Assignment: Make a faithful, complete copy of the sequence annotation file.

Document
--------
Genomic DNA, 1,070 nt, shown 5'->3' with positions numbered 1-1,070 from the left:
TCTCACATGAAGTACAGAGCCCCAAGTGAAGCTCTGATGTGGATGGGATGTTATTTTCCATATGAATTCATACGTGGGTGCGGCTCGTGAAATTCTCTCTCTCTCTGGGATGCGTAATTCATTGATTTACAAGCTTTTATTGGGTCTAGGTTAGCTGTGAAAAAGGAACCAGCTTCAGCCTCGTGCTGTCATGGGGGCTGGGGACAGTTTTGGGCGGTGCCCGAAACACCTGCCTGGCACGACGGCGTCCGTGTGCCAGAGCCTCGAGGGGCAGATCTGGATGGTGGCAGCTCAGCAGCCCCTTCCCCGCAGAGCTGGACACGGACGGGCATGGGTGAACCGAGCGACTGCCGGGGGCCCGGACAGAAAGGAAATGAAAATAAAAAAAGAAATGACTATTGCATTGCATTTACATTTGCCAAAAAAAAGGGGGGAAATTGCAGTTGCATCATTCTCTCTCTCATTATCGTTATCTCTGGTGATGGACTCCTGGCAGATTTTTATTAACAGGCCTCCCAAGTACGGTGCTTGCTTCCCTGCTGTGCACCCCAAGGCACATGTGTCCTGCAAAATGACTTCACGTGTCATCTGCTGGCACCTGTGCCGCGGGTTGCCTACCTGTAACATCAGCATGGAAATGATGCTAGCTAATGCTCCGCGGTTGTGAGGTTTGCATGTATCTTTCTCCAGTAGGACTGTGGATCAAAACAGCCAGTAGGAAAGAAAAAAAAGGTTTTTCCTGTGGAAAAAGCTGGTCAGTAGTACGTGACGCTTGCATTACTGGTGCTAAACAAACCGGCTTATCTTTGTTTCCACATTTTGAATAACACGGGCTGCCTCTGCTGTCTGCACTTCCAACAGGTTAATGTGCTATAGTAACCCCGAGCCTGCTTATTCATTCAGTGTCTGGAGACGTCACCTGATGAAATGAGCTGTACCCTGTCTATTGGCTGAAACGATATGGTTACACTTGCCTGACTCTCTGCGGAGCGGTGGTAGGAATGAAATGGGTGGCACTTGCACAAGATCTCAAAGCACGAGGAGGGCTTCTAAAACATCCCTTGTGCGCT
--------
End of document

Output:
Genomic DNA, 1,070 nt, shown 5'->3' with positions numbered 1-1,070 from the left:
TCTCACATGAAGTACAGAGCCCCAAGTGAAGCTCTGATGTGGATGGGATGTTATTTTCCATATGAATTCATACGTGGGTGCGGCTCGTGAAATTCTCTCTCTCTCTGGGATGCGTAATTCATTGATTTACAAGCTTTTATTGGGTCTAGGTTAGCTGTGAAAAAGGAACCAGCTTCAGCCTCGTGCTGTCATGGGGGCTGGGGACAGTTTTGGGCGGTGCCCGAAACACCTGCCTGGCACGACGGCGTCCGTGTGCCAGAGCCTCGAGGGGCAGATCTGGATGGTGGCAGCTCAGCAGCCCCTTCCCCGCAGAGCTGGACACGGACGGGCATGGGTGAACCGAGCGACTGCCGGGGGCCCGGACAGAAAGGAAATGAAAATAAAAAAAGAAATGACTATTGCATTGCATTTACATTTGCCAAAAAAAAGGGGGGAAATTGCAGTTGCATCATTCTCTCTCTCATTATCGTTATCTCTGGTGATGGACTCCTGGCAGATTTTTATTAACAGGCCTCCCAAGTACGGTGCTTGCTTCCCTGCTGTGCACCCCAAGGCACATGTGTCCTGCAAAATGACTTCACGTGTCATCTGCTGGCACCTGTGCCGCGGGTTGCCTACCTGTAACATCAGCATGGAAATGATGCTAGCTAATGCTCCGCGGTTGTGAGGTTTGCATGTATCTTTCTCCAGTAGGACTGTGGATCAAAACAGCCAGTAGGAAAGAAAAAAAAGGTTTTTCCTGTGGAAAAAGCTGGTCAGTAGTACGTGACGCTTGCATTACTGGTGCTAAACAAACCGGCTTATCTTTGTTTCCACATTTTGAATAACACGGGCTGCCTCTGCTGTCTGCACTTCCAACAGGTTAATGTGCTATAGTAACCCCGAGCCTGCTTATTCATTCAGTGTCTGGAGACGTCACCTGATGAAATGAGCTGTACCCTGTCTATTGGCTGAAACGATATGGTTACACTTGCCTGACTCTCTGCGGAGCGGTGGTAGGAATGAAATGGGTGGCACTTGCACAAGATCTCAAAGCACGAGGAGGGCTTCTAAAACATCCCTTGTGCGCT